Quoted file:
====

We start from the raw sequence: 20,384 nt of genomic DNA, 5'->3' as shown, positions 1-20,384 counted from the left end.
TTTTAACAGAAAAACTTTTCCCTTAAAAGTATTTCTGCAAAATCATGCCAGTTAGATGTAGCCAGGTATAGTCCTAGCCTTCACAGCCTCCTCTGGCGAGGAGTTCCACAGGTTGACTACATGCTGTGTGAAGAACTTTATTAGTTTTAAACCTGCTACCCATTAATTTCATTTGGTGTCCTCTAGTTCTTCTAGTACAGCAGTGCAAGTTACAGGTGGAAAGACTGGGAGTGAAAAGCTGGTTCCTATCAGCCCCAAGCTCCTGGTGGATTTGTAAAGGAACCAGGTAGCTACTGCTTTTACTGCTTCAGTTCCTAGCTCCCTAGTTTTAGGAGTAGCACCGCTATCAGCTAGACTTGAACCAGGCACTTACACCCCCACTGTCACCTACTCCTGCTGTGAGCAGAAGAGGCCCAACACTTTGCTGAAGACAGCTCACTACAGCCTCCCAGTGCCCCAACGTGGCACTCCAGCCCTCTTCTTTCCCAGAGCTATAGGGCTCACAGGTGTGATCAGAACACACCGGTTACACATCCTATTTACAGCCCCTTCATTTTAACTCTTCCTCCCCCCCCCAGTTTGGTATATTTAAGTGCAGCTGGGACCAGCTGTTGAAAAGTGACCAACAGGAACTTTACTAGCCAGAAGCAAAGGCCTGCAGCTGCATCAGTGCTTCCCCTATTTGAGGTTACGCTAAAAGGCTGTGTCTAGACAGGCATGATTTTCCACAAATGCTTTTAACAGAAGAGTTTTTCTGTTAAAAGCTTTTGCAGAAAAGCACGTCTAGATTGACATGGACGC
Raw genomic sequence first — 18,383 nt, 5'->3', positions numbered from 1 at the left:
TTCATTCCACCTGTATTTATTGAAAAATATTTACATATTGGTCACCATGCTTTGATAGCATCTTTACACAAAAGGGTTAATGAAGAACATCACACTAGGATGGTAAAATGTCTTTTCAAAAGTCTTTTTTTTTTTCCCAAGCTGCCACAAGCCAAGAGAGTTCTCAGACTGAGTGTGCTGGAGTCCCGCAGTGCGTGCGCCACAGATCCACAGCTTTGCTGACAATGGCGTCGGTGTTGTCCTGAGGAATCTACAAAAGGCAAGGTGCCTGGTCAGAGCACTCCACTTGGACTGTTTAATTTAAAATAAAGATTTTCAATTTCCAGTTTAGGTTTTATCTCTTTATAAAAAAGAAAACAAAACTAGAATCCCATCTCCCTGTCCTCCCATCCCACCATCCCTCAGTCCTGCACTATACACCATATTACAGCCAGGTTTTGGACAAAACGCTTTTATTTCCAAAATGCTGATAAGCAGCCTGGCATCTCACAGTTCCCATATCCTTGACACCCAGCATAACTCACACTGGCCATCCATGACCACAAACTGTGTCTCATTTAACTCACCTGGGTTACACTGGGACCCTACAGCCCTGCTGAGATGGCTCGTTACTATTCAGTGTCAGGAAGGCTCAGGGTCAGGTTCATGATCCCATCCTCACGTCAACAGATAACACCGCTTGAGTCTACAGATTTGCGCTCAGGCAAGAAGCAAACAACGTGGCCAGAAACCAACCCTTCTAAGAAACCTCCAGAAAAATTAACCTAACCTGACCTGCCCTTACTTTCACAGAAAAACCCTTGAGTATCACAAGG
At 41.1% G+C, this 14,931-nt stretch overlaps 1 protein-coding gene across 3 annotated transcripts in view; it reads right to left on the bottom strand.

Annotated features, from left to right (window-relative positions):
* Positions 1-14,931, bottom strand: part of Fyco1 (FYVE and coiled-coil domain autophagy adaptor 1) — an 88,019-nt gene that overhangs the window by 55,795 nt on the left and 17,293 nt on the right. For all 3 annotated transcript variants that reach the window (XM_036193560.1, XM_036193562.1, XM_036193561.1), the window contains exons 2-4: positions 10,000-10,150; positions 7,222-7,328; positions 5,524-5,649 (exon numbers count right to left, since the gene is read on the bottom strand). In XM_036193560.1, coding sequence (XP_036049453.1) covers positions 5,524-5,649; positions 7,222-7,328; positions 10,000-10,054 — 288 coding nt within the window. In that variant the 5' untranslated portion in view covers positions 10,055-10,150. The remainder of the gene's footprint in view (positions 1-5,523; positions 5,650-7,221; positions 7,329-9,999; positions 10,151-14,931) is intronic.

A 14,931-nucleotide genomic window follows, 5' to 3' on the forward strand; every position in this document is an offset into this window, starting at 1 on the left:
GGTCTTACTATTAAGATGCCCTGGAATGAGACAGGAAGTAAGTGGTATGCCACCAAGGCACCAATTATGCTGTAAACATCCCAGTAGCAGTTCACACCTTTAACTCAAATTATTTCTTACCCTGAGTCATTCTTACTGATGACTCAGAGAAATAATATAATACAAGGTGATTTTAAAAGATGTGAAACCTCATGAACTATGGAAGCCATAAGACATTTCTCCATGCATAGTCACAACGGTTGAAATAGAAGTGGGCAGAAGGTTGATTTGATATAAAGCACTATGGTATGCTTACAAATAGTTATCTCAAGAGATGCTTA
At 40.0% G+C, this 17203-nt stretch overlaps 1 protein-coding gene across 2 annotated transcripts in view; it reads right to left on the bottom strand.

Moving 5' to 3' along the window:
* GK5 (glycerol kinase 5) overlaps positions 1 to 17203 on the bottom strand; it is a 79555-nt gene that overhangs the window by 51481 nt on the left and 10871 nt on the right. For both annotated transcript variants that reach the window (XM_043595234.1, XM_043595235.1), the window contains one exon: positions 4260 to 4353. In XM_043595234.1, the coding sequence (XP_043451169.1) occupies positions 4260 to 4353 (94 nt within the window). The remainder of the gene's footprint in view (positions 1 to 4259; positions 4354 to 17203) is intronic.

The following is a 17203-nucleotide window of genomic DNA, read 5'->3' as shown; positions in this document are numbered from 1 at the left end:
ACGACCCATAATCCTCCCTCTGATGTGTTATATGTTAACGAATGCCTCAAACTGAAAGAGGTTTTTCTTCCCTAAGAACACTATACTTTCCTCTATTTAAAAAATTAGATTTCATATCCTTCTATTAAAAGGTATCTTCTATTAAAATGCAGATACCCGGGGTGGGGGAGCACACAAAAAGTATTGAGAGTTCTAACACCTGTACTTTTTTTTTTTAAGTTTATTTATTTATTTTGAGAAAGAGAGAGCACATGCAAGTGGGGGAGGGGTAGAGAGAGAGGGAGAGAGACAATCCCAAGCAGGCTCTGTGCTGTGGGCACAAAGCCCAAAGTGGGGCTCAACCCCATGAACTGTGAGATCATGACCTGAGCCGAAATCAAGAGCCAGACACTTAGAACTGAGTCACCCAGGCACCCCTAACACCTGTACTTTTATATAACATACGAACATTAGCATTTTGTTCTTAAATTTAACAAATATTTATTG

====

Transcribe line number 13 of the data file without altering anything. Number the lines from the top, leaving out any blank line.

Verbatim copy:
The following is a 17203-nucleotide window of genomic DNA, read 5'->3' as shown; positions in this document are numbered from 1 at the left end: